Higher education in Hong Kong

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Higher Education in Hong Kong means any education higher than secondary education, including professional, technical, and academic.[1] It is the highest level of education in Hong Kong, regulated under the Hong Kong Law.

Admission[edit]

Joint University Programmes Admissions System (JUPAS) is a scheme and the main route of application designed to assist students with Hong Kong Diploma of Secondary Education (HKDSE) or Hong Kong Advanced Level Examination (HKALE) results to apply for admission to the universities in Hong Kong.

Institutes[edit]

According to the Education Bureau, Hong Kong has 20 degree-awarding higher education institutions, including:[1]

UGC funded universities[edit]

Below universities funded under the University Grants Committee (UGC):

Self-financing institutions[edit]

Statutory university

Approved post secondary colleges

Approved post secondary colleges are educational institutes registered under the Post Secondary Colleges Ordinance (Cap. 320). This kind of colleges are allowed to give out academic awards at bachelor's degree level or above as well as to include the Chinese words ″學院″ or ″大學″, or the English word ″University″ in the registration name with prior approval from the Chief Executive-in-Council.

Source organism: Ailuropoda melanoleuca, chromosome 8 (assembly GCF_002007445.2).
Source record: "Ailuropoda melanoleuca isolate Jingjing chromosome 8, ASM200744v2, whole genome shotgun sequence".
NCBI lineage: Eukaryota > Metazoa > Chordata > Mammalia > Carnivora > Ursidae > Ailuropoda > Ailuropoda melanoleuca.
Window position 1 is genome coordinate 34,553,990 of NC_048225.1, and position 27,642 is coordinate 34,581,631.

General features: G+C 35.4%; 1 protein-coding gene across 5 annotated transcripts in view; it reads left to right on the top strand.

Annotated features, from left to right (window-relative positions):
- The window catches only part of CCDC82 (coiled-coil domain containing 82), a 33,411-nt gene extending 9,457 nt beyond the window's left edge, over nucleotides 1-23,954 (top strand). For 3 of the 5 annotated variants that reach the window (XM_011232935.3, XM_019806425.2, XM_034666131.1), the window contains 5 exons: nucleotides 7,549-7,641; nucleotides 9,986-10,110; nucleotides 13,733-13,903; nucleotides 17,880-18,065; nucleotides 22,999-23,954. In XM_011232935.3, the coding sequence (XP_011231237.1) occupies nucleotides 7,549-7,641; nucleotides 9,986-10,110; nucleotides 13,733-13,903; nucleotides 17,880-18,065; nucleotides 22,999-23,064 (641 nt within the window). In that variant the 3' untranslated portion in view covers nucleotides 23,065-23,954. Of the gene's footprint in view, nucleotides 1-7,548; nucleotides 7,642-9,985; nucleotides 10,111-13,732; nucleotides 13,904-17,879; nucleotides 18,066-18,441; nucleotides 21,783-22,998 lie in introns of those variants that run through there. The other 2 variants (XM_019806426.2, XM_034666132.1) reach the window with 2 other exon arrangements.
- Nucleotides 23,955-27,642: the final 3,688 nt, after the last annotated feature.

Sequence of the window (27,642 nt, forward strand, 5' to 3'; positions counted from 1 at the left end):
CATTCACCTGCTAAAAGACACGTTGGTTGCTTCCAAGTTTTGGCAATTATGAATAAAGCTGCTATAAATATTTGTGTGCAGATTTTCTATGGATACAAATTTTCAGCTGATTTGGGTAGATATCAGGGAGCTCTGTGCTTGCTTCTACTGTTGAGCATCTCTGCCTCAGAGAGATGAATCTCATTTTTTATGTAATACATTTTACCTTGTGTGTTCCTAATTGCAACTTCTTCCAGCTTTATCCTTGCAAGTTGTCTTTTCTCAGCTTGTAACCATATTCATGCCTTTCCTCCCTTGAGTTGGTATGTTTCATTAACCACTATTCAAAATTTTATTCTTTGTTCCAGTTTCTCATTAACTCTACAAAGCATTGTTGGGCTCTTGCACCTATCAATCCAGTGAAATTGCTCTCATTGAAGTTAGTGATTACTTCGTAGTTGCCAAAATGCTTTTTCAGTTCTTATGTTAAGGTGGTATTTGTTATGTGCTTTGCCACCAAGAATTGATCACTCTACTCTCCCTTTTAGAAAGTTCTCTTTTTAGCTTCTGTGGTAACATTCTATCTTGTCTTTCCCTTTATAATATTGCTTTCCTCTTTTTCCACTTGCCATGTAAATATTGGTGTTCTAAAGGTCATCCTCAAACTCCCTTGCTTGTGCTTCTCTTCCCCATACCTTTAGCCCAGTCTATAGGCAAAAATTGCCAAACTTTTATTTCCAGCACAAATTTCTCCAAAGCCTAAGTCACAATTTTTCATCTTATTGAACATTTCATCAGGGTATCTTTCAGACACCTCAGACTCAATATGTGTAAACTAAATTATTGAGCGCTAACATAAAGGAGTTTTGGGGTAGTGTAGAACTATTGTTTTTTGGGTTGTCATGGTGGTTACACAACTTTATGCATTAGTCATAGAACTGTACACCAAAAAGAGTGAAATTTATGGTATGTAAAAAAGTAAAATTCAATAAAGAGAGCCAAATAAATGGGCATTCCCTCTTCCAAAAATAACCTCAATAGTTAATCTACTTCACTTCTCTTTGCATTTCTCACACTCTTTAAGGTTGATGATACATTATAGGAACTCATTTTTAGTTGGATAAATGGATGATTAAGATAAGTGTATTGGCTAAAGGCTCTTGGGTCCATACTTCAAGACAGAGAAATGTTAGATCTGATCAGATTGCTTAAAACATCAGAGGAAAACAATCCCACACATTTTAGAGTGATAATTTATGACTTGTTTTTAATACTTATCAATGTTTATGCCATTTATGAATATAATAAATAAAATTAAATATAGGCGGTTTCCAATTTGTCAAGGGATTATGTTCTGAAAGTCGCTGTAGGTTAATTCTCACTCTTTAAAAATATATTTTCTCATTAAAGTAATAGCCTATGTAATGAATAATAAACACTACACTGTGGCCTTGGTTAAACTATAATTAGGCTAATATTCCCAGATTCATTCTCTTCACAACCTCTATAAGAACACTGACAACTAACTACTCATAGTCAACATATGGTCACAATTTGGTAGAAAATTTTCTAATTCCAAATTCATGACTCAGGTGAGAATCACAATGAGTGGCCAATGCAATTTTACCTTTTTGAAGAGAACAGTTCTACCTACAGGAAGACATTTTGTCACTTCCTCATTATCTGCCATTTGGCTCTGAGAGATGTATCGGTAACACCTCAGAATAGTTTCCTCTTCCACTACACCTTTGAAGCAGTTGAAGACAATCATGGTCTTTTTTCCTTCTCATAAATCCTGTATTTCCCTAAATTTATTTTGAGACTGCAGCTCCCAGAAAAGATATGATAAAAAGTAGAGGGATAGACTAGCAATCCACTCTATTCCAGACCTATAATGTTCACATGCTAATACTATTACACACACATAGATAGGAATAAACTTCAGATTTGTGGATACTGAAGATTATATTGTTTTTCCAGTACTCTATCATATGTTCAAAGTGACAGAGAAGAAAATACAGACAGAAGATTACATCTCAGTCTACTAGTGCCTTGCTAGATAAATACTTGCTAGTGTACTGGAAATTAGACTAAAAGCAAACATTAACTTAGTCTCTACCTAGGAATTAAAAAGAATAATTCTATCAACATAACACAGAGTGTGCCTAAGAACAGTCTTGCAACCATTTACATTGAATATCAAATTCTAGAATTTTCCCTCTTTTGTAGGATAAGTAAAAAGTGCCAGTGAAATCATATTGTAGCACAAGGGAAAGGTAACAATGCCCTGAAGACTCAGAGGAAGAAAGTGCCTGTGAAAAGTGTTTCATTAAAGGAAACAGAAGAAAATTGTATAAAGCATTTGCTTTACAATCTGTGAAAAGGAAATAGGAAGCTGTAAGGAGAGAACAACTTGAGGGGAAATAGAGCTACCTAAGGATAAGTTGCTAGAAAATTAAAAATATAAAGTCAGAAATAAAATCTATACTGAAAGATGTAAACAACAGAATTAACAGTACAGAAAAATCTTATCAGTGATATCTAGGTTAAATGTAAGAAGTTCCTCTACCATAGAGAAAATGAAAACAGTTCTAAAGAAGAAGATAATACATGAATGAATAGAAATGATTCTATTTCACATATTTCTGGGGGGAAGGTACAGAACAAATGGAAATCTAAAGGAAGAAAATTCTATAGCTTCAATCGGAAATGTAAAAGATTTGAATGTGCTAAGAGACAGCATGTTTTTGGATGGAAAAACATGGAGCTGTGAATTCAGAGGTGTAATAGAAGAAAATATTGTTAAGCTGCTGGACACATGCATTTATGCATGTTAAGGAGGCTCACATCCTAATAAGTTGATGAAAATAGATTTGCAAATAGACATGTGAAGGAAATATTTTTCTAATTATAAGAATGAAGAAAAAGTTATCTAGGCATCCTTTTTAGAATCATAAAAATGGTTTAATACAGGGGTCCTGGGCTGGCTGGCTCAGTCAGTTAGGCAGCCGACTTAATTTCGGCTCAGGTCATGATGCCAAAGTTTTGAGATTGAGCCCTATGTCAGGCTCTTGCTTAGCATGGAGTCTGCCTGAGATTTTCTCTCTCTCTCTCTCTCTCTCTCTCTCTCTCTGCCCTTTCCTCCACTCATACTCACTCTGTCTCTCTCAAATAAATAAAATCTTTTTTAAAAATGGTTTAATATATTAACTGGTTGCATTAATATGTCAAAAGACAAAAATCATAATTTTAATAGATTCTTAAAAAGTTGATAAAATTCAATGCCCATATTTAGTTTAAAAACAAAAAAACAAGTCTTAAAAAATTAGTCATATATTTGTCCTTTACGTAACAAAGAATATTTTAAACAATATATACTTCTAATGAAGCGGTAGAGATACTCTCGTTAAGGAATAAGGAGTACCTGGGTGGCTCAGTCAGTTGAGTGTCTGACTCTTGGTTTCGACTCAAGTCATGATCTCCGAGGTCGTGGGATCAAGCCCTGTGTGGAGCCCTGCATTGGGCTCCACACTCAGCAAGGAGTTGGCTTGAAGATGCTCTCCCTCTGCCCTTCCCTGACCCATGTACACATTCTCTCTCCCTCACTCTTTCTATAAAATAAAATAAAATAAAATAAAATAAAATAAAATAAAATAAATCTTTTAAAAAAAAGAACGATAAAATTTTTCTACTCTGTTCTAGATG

The publicly funded institution[edit]

Statutory institution

Notes:

  • UGC is the abbreviation of University Grants Committee.
  • HKCAAVQ is the abbreviation of Hong Kong Council for Accreditation of Academic and Vocational Qualifications (formerly HKCAA).
  • Programme Area Accreditation means the programme operator can operate specific programmes at designated subject areas and academic levels during specific period, granted and reviewed by HKCAAVQ. Prior notice and individual accreditation to HKCAAVQ are not required.
  • Honour diploma (academically equivalent to higher diploma and associate degree in Hong Kong, and equivalent to bachelor's degree in some countries) was an academic award issued by colleges or institutes before they were granted full university status, such as HKBU, LU and SYU. It is no longer awarded.

See also[edit]

References[edit]

Further reading[edit]

  • French, N.J., (1999). The Reform of Higher Education in Hong Kong. In C.B. Teather (ed) Higher Education in a Post-binary Era: National Reforms and Institutional Responses (pp. 158–180) London: Jessica Kingsley Publishers, 1999.
  • Mok, K.H. (2001). Academic Capitalisation in the New Millennium: The Marketisation and Corporatisation of Higher Education in Hong Kong. Policy & Politics, 29(3), 299–315
  • Postiglione, G.A. (2002). The Transformation of Academic Autonomy in Hong Kong. In M.K. Chan and A.Y. So (eds.) Crisis and Transformation in China’s Hong Kong (pp. 307–321). London : M.E. Sharpe.
  • Shive, G. (1992). Educational Expansion and the Labour Force. In G.A. Postiglione (ed) Education and Society in Hong Kong: Toward One Country and Two Systems (pp. 215–234). Hong Kong: HKU Press.
  • Sutherland, S. (2002). Higher Education in Hong Kong. Hong Kong: Research Grant Council.
  • Tang, H.H. (2010). "Higher Education Governance and Academic Entrepreneurialism in East Asia: The Two Episodes of Hong Kong and Macau". Research Studies in Education 8: 106–124. (ISBN 978-988-19820-1-8).
  • University Grants Committee. (1996). Higher Education in Hong Kong: A Report by the Universities Grants Committee. Hong Kong: Government Printer.

External links[edit]